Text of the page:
It takes something special to get me invested in one of the wave of mobile collectible card games seeking to ride on the overwhelming success of Rage of Bahamut—it took Transformers to get me to appreciate the appeal of the genre. With its eye-catching pixelated style, DeNA's D.O.T. Defenders of Texel threatened to be the next collectible battler to capture my attention, but then it fell flat.
Like the countless collectible card games flooding Google Play and iTunes these days, Defenders of Texel is all about collecting a series of units that increase in power as they increase in rarity. The key to success and progression is fusing together the sprite-based units built using resources either gathered during the story mode or purchased with real money into more powerful units. Sacrificing one unit to another is how you level your power players, while combining two of the same type of unit produces a similar unit with enhanced capabilities.
Players create a party out of these units and explore the game's story. Exploration consists of visiting a location and hitting a button to advance a meter, here represented by a pixel hero travelling along a path. This monotonous task is interrupted regularly by random battles.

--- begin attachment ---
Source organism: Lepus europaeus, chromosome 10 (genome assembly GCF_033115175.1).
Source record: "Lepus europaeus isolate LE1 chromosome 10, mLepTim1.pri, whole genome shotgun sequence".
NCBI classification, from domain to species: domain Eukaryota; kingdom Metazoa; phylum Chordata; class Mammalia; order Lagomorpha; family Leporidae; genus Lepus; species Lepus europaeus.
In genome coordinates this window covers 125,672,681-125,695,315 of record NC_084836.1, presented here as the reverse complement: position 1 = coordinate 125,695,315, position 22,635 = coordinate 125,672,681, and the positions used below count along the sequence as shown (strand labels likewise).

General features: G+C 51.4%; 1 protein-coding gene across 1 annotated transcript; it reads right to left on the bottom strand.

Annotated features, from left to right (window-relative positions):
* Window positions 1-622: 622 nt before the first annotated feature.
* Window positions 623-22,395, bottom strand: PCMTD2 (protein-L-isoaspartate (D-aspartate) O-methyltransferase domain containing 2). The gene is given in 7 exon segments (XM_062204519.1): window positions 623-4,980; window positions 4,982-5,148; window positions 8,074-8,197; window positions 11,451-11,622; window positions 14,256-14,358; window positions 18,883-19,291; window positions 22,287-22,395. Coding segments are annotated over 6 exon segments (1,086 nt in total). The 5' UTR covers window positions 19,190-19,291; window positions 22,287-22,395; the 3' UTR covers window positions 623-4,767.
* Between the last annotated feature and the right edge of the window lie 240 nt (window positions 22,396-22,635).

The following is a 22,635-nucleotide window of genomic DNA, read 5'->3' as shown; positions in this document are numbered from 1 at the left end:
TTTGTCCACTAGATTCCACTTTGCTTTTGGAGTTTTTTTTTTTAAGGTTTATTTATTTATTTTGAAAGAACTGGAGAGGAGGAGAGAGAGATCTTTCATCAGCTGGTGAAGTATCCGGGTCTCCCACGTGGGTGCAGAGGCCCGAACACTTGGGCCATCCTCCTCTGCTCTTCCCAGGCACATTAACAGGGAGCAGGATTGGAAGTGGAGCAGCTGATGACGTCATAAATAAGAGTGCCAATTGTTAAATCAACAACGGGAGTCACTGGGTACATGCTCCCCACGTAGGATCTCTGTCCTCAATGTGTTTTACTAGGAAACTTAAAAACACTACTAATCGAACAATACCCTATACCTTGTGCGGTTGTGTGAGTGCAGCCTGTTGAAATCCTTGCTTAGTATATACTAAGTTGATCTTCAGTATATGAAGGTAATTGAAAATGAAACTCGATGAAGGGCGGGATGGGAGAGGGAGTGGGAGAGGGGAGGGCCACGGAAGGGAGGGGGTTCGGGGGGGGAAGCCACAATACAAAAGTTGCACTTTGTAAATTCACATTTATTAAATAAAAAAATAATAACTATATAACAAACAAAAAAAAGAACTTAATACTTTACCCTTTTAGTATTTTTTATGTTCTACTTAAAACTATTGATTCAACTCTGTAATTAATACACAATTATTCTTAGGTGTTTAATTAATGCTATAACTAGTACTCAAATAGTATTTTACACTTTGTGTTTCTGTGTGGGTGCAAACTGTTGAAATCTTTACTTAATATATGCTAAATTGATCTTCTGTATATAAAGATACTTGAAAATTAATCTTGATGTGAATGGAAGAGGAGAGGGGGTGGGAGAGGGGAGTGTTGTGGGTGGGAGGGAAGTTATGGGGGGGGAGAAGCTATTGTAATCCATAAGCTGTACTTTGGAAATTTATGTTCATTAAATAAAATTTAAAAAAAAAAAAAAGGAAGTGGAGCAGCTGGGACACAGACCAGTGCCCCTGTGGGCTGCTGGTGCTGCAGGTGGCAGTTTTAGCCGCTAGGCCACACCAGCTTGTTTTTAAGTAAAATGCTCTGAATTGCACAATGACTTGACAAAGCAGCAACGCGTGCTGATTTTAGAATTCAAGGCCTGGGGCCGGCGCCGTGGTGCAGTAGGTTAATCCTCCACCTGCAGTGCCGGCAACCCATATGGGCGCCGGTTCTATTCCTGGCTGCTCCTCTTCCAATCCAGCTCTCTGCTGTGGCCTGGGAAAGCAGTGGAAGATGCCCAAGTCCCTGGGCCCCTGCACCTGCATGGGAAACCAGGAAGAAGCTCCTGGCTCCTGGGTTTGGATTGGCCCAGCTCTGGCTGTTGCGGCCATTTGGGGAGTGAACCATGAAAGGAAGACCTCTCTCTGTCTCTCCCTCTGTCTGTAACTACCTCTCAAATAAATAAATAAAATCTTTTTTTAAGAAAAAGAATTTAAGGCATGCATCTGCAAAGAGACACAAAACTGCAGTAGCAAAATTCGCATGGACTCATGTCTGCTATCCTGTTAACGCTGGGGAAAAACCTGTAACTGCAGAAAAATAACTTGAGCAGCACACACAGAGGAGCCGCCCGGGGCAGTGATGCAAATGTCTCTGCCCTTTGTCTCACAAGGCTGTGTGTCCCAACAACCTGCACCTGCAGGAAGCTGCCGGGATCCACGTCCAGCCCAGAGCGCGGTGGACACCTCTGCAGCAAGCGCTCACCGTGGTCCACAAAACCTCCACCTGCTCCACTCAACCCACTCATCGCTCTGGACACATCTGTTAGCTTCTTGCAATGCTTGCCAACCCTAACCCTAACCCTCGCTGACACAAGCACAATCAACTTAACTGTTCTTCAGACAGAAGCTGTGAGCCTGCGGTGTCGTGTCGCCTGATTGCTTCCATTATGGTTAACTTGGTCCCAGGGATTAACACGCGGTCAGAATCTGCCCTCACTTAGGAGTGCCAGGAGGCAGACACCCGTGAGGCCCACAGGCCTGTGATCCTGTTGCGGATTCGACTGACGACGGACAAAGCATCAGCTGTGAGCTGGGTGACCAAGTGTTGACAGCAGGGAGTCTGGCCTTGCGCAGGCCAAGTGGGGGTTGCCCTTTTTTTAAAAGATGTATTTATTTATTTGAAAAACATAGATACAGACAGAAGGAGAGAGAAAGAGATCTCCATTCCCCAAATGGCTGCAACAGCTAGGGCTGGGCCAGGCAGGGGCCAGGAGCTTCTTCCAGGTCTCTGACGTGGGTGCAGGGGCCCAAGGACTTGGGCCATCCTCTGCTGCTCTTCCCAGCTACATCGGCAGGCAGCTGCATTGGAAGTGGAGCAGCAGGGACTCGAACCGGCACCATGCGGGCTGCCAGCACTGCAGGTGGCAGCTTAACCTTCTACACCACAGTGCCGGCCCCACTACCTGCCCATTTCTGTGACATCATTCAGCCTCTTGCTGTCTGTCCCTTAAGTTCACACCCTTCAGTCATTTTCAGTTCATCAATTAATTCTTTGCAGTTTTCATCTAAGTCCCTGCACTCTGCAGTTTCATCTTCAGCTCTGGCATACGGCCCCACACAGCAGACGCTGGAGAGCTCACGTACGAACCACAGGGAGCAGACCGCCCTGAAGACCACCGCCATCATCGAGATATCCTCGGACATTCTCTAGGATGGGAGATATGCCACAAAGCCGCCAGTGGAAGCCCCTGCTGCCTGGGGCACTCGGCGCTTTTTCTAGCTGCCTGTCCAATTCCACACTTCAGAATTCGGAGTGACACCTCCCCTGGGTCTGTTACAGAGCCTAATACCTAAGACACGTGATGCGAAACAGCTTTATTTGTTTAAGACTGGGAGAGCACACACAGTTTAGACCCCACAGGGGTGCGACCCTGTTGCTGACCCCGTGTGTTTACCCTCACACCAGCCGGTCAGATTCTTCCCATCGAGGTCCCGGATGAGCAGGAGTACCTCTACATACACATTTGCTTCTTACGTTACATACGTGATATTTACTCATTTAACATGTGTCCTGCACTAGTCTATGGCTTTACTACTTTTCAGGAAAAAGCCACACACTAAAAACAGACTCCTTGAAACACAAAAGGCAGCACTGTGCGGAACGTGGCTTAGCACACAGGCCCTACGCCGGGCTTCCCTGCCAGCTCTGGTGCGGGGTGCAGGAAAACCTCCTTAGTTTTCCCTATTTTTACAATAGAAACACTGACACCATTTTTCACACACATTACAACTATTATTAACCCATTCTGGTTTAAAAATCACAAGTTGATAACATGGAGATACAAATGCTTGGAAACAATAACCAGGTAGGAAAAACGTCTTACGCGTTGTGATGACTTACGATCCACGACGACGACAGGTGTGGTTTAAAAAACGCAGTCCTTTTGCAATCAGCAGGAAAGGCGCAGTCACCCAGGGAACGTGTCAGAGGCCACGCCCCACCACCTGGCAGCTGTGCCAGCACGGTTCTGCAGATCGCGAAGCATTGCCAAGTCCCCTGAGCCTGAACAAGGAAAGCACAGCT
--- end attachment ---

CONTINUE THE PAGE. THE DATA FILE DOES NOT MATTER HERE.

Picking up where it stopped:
Aside from the nostalgia-infused graphical style, these battles are what differentiate Defenders of Texel from other games in the genre. Rather than passively watching the game add-up statistics and compare them to the enemy's, here units are arranged in a three-by-three grid, the player tasked with selecting three-unit groups by drawing lines on the grid. The fights then unfold as they would in a turn-based Japanese role-playing game, units automatically casting spells or utilizing special attacks until the enemy forces lie in ruin. Each unit's health carries over across each battle in a chapter, and should one of them fall they'll be unavailable until the run is finished or they are healed using special items.
It's not exactly an active battle system, but it's a far cry better than simply watching numbers fly. Sadly the novelty doesn't last long, especially once the full effect of the game's brutal energy recharge system kicks in. A full energy bar allows the player to move 20 times before it's spent completely. It takes five hours for that energy bar to refill. That's a lot of downtime. I understand the idea is to tempt players into buying recharge items in the in-game store, but the idea is not to make it so painfully obvious.
This sort of hard-sell wouldn't be so annoying if the game weren't constantly crashing on my Galaxy Note II. And check out those button labels on the middle screen of the top image. Notice anything missing? Sloppy.
Lacking the multiplayer competition and trading of similar titles, there just isn't enough good in D.O.T. Defenders of Texel to keep me playing once the perfect pixel paint job dries.